Do anonymous reviews pose a threat to journalistic integrity?

Image credit: Tyler Callahan

In January 2018, Varsity announced a new theatre reviewing system. To help promote authenticity, all reviews would be published anonymously – reviewers names would still be listed on the Varsity website, but no individual article would have a name attached. The system was also advertised with one distinct advantage, which was that people involved in theatre more directly could review shows without feeling self-conscious about knowing the people involved, hardly unreasonable in a small and well-connected theatre environment.

Initially, I was totally sold. I’d always found Cambridge reviews to be rather flat and uninspiring, the highs were high but the lows were middling – the infamous three stars was all too familiar to shows that didn’t agree with reviewers. And, in its defence, the system yielded results, at least to begin with. It allowed student reviews to be far more analytical and critical, and assured that the reviewer wasn’t sacrificing friendships or compromising their position in a competitive and insular theatre community. Alongside the introduction of anonymous reviews, Varsity also encouraged people already involved with theatre to apply as writers, something I have no doubt contributed to the standard of reviews.

However as time went on, the cracks started to show. Lack of accountability presents the first major issue. Despite producing a more incisive style, it sometimes feels like the afforded anonymity can be used as a mask in order to present some extremely harsh judgements. While I can’t account for personal taste and opinion, and can’t prove that these views are unfounded, writers are utterly unable to be held accountable for their words. Transparency is surely the key to opinion-based journalism, and this new system deprives the reviews of precisely that cornerstone.

I’ve also found that anonymity unbalances the relationship of artist and critic. Whenever you are involved in creating a piece of theatre, whether onstage or off, you place a little part of yourself in the spotlight to be critiqued and examined; why shouldn’t it be an equal playing field for reviewers? They should be able to take criticism and be forced to defend their beliefs, just as much as those creating the piece of theatre. If you have a complaint about a specific review – who can you contact directly? Only an editor, and it’s likely to be an awkward middleman conversation, unless they disclose the identity of the reviewer.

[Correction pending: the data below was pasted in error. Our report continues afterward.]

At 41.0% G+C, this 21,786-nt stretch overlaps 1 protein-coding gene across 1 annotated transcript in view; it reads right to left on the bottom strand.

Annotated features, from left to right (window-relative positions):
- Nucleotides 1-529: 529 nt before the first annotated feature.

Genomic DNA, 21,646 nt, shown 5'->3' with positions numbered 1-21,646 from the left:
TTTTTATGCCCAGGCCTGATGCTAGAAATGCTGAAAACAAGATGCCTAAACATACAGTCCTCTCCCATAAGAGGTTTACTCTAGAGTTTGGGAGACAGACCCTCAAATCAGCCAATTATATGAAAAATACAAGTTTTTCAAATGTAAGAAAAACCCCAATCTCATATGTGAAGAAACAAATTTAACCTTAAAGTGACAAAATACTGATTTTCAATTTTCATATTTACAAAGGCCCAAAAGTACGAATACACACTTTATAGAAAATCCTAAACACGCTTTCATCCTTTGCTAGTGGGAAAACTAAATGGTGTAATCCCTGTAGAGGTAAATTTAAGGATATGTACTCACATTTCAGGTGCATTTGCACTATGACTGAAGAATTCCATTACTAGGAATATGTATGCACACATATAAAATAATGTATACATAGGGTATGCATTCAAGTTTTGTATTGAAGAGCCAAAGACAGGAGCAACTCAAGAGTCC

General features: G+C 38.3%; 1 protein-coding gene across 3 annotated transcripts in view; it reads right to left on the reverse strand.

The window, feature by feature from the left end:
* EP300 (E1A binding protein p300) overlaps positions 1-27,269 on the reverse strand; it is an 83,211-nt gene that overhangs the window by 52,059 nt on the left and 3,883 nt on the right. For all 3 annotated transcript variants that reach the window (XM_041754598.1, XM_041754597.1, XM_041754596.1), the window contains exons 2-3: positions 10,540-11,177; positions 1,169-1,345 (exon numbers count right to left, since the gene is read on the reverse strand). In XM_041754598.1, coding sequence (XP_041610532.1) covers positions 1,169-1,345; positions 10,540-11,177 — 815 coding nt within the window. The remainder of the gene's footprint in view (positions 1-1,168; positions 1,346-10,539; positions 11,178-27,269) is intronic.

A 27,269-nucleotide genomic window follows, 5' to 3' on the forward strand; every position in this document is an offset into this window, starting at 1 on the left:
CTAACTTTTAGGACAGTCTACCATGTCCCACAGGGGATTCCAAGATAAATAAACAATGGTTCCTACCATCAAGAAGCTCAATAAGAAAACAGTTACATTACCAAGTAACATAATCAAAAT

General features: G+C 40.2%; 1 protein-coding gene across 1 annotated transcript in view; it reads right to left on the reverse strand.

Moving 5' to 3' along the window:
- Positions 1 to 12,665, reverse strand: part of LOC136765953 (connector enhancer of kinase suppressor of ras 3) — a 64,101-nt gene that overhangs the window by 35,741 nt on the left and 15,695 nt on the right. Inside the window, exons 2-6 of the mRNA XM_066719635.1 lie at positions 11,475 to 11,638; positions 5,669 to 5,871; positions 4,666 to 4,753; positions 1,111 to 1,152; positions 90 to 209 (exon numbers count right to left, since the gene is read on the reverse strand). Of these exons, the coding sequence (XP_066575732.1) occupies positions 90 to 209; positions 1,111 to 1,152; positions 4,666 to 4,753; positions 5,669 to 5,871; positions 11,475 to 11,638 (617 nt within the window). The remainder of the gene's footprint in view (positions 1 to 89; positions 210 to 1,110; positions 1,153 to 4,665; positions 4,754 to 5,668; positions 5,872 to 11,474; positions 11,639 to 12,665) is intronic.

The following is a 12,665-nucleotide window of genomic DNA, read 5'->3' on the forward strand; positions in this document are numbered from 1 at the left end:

Anonymous reviewing also removes any knowledge of reputation from articles. Certain people are known to write and interpret shows in a particular way; everyone has a personal standpoint and often their own subconscious bias or preconceptions to go with it and, without knowledge of that, reviews can be misinterpreted. Even with reviews written under an alias, a sense of personality can be gleaned, which brings the reader closer to an individual reviewer, enriching opinions and engaging those reading much more intently.

It is also no surprise that, in a community of people so relatively small, the anonymity of the reviewing system could never be preserved. In several instances, when an especially scathing review came out, the identity of the reviewer has very quickly become common knowledge. Whether from the horse’s mouth or otherwise, it seems to defeat the object of anonymous reviewing. Nonetheless it has drawn out some interesting personal biases – I remember one very specific occasion when a somewhat disheartening review was published, and it soon became apparent that the reviewer had in fact auditioned for the show and not been offered a part. Whether or not this influenced their review is of course total supposition; but at least when a name was attached we knew when someone’s best friend had given their performance a glowing five stars, or vice versa.

I have no doubt that this anonymous system, which Varsity has continued to implement since Lent 2018, has had a positive effect on reviewing. But it is far from perfect, and I find it a shame that people don’t feel able to air their honest opinions on the work of others. Theatre is art, and honest critique of art isn’t (or rather shouldn’t be) personal. In the interests of journalistic integrity, I offered this article to Varsity as well, but was informed they were “not looking to publish a piece examining our reviewing system”, and when I asked if I could review for them at the Fringe, non-anonymously, they informed me that they were only looking for anonymous reviews. I don’t really have a solution, but I know that I’m not by any means the only person to find the system problematic. I can’t help thinking that maybe we really were better off putting a face to a middle ground review, rather than reading anonymous pot-shots from the dark. 

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